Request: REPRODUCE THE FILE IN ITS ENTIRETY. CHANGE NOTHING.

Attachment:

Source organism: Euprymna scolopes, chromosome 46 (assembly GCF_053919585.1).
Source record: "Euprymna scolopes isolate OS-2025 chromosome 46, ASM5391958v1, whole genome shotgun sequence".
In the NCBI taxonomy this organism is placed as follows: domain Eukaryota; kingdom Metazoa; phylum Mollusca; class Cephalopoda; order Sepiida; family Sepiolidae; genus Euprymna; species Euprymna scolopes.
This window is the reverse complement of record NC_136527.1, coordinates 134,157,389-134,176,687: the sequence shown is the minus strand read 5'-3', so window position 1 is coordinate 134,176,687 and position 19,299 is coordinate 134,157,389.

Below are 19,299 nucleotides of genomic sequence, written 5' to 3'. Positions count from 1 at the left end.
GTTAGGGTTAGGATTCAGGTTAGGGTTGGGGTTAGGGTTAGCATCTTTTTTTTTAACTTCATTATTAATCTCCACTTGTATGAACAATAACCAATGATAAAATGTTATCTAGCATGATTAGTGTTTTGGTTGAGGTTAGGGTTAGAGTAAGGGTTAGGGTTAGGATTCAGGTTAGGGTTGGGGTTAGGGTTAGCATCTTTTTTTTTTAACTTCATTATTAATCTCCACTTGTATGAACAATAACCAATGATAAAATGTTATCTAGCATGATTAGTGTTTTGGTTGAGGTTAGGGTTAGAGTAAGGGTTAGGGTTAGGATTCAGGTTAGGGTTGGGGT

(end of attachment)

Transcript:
Source organism: Euprymna scolopes, chromosome 46 (assembly GCF_053919585.1).
Source record: "Euprymna scolopes isolate OS-2025 chromosome 46, ASM5391958v1, whole genome shotgun sequence".
In the NCBI taxonomy this organism is placed as follows: domain Eukaryota; kingdom Metazoa; phylum Mollusca; class Cephalopoda; order Sepiida; family Sepiolidae; genus Euprymna; species Euprymna scolopes.
This window is the reverse complement of record NC_136527.1, coordinates 134,157,389-134,176,687: the sequence shown is the minus strand read 5'-3', so window position 1 is coordinate 134,176,687 and position 19,299 is coordinate 134,157,389.

Below are 19,299 nucleotides of genomic sequence, written 5' to 3'. Positions count from 1 at the left end.
GTTAGGGTTAGGATTCAGGTTAGGGTTGGGGTTAGGGTTAGCATCTTTTTTTTTAACTTCATTATTAATCTCCACTTGTATGAACAATAACCAATGATAAAATGTTATCTAGCATGATTAGTGTTTTGGTTGAGGTTAGGGTTAGAGTAAGGGTTAGGGTTAGGATTCAGGTTAGGGTTGGGGTTAGGGTTAGCATCTTTTTTTTTTAACTTCATTATTAATCTCCACTTGTATGAACAATAACCAATGATAAAATGTTATCTAGCATGATTAGTGTTTTGGTTGAGGTTAGGGTTAGAGTAAGGGTTAGGGTTAGGATTCAGGTTAGGGTTGGGGT